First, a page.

analyzer. At this stage, the period of each task was
ignored. The WCET signal was captured is shown in
3.3 Rate Monotonic Schedulability
There are two formal tests for task schedulability in a
mono-processor system that are a simple and full test of
rate monotonic schedulability (RMS) [
1 – 2
]. The simple
test of RMS is based on Liu and Layland  as in Eq. 1.
All tasks in a system are schedulable if total CPU
utilization is less than or equal threshold, where n is
concurrent independent tasks, Pi is period and Ci is CPU
time for 1≤ i ≤ n.
In the Arrow-bot application, each task period was
proposed and the total CPU utilization is stated in Table
1. The percentage threshold for three tasks is 77.98%.
The tasks were schedulable because total CPU
utilization is less than the threshold. To know how long a
task’s worst-case completion time is, we need to perform
a full test of RMS analytical method as given in Figure 6.
The worst-case completion time, SiF for each task was
calculated as shown in Table 2. All tasks were meet their
datelines since SiF < Pi.
4 Results and Discussion
4.1. Hardware Setup
The robot was developed according to a double layer
of PCB design as in Figure 7. Then, it was assembled
with electronics components, a power-bank, two wheels,
and a castor. The power bank was the main power source
for the Arrow-bot which produced 5.23V and the rated
current consumption for the system was 0.3A. The
complete Arrow-bot system is shown in Figure 8 and
successfully operated on working area with 17 mm white
Both motors could be operated at maximum speed
with 100% duty cycle of PWM and produced 10 pulses of
encoder signal in every second. The wheel diameter is 42
mm and one rotation produces 12 pulses. So, the
maximum speed of robot could move was 0.11 m/s (50
RPM) and shown in the PC terminal as in Figure 9. Three
IR sensors were located about 8 mm apart and 7 mm gap
to the floor surface. The volume size of Arrow-bot was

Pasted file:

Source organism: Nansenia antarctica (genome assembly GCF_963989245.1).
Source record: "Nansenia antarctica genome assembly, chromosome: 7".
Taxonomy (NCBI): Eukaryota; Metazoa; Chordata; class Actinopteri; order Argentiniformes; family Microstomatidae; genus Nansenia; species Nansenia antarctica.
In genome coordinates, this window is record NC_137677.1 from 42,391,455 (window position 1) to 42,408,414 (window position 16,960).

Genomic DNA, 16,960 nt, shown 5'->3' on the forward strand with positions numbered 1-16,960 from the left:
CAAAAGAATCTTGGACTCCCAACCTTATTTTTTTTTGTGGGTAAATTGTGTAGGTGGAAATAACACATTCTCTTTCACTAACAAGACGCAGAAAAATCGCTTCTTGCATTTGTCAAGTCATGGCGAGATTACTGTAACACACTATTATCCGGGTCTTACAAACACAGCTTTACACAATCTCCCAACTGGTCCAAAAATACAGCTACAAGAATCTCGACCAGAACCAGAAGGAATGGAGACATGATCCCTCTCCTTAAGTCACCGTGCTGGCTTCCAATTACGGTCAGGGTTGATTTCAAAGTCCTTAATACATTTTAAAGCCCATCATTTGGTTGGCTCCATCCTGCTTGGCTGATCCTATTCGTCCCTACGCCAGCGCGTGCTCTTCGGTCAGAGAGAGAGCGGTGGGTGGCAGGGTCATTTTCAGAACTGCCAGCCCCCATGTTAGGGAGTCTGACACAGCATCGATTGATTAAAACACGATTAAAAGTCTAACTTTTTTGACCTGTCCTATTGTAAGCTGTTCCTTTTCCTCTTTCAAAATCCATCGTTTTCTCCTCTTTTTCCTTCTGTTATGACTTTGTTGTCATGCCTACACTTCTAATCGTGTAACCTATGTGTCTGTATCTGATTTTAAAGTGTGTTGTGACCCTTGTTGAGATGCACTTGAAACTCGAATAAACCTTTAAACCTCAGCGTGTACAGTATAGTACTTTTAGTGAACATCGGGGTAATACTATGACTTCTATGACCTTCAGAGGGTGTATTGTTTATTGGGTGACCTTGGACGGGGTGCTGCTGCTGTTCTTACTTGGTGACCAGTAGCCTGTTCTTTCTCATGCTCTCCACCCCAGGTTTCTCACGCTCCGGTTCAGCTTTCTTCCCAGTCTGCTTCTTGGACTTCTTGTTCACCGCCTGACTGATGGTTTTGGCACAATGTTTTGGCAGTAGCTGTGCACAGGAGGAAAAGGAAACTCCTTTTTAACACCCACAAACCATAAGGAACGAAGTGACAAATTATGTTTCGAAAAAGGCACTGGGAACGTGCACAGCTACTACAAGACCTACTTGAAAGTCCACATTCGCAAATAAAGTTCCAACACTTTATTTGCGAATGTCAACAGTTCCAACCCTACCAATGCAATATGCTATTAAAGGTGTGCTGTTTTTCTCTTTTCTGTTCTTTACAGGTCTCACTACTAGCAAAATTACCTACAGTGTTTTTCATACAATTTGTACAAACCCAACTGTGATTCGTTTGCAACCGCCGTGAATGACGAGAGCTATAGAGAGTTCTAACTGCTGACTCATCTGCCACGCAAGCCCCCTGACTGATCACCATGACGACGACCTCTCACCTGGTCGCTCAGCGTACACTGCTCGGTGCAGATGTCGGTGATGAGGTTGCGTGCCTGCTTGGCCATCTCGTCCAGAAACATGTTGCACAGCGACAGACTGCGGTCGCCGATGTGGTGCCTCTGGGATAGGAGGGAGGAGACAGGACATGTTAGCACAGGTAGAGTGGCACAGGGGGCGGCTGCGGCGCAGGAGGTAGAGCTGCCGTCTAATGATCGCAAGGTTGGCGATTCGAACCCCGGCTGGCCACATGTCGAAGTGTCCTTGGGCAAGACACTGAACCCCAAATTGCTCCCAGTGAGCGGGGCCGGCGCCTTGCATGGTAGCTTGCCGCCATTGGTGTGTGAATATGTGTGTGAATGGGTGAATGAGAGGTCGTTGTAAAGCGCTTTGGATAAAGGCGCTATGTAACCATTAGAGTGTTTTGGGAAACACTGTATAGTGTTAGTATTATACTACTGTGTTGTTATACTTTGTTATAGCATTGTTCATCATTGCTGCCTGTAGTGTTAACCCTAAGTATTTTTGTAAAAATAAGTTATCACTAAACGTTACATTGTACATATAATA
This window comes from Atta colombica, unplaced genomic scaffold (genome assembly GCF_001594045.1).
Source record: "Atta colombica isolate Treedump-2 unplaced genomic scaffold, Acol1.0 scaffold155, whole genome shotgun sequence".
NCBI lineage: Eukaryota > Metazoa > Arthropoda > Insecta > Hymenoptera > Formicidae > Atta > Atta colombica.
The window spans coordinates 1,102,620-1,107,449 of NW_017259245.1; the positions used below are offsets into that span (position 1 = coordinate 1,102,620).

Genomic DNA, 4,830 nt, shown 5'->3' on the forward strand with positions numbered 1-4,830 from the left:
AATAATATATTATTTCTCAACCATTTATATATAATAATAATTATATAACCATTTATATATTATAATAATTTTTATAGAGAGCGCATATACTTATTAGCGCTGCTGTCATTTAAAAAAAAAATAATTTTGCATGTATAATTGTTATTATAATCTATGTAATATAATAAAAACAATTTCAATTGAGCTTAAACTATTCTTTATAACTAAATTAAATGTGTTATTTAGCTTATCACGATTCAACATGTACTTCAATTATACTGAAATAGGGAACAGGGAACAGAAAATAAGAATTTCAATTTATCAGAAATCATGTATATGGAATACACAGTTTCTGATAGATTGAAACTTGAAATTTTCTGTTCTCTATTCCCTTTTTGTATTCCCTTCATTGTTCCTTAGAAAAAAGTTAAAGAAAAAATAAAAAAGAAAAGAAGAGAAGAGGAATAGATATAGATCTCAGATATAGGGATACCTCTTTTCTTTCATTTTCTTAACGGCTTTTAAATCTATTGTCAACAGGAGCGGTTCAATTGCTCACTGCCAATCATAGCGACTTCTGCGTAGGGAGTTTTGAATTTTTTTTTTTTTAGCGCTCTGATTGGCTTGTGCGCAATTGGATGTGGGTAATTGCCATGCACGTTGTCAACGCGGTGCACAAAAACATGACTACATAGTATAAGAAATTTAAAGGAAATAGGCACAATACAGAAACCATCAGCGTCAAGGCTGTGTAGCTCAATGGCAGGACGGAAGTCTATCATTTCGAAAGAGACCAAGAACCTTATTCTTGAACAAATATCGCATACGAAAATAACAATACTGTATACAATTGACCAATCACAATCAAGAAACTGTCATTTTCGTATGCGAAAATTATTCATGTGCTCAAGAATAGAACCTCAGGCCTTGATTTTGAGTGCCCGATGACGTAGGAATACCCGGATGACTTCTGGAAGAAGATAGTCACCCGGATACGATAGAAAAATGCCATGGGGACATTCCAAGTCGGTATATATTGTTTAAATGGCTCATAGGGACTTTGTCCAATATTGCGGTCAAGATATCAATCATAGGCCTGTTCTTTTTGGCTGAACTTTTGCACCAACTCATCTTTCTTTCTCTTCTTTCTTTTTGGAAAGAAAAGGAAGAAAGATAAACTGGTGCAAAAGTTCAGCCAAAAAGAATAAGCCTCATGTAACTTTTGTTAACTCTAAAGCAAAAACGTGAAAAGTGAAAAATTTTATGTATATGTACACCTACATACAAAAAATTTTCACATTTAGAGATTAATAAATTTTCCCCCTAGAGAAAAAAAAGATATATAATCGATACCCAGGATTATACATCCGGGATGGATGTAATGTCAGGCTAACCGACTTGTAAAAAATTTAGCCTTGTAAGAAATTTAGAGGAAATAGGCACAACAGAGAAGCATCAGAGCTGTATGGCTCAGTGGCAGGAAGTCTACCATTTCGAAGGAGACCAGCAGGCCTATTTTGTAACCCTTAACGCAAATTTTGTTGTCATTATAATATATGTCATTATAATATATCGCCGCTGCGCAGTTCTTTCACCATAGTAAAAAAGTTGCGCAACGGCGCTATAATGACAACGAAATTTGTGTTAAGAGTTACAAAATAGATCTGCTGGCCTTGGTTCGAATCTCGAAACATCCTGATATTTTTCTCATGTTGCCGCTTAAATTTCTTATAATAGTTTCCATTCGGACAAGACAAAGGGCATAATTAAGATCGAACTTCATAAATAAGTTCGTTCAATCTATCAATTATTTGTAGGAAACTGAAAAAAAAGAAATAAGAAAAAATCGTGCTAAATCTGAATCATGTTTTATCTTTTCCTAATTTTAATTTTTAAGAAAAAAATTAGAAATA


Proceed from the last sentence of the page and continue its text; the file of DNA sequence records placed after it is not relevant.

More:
9.2 mm length, 12 mm width and 4.7 mm height. The
cost of components for one Arrow-bot system was RM
A complete 144 lines of code based on RMS priority
assignment in section 3.3 was tested successfully. The
binary sketch size was 7808 bytes which used 24% of a
32,256 byte of internal microcontroller Flash memory
and consumed 1004 bytes (49%) of RAM usage. The
signal of the first cycle of each task was captured and
Table 3 shows the measured parameters of task temporal
scope. There was a time latency between context
switching from Task A to Task B and Task B to Task C
with spent 0.122 ms and 0.137 ms respectively.
The system had been successfully tested and the
complete signal of a cycle task operation was captured as
shown in Figure 10. The result of a cycle time was
measured for determining the percentage error. As
tabulated in Table 4, the period of every task was
acceptable with low than 5% of error. The line following
Arrow-bot application was considered real-time system
since it had predictability and deterministic response
time. By using RTOS in embedded microcontroller
system for handling multiple tasks has made our life
easier where we just focus on designing an individual
task operation without bothering other tasks.
For future development, the Arrow-bot can be
improved for smoothing and accurate navigation
technique proposed by M. Engin and D. Engin [
terms of task processing and scheduling, the Arduino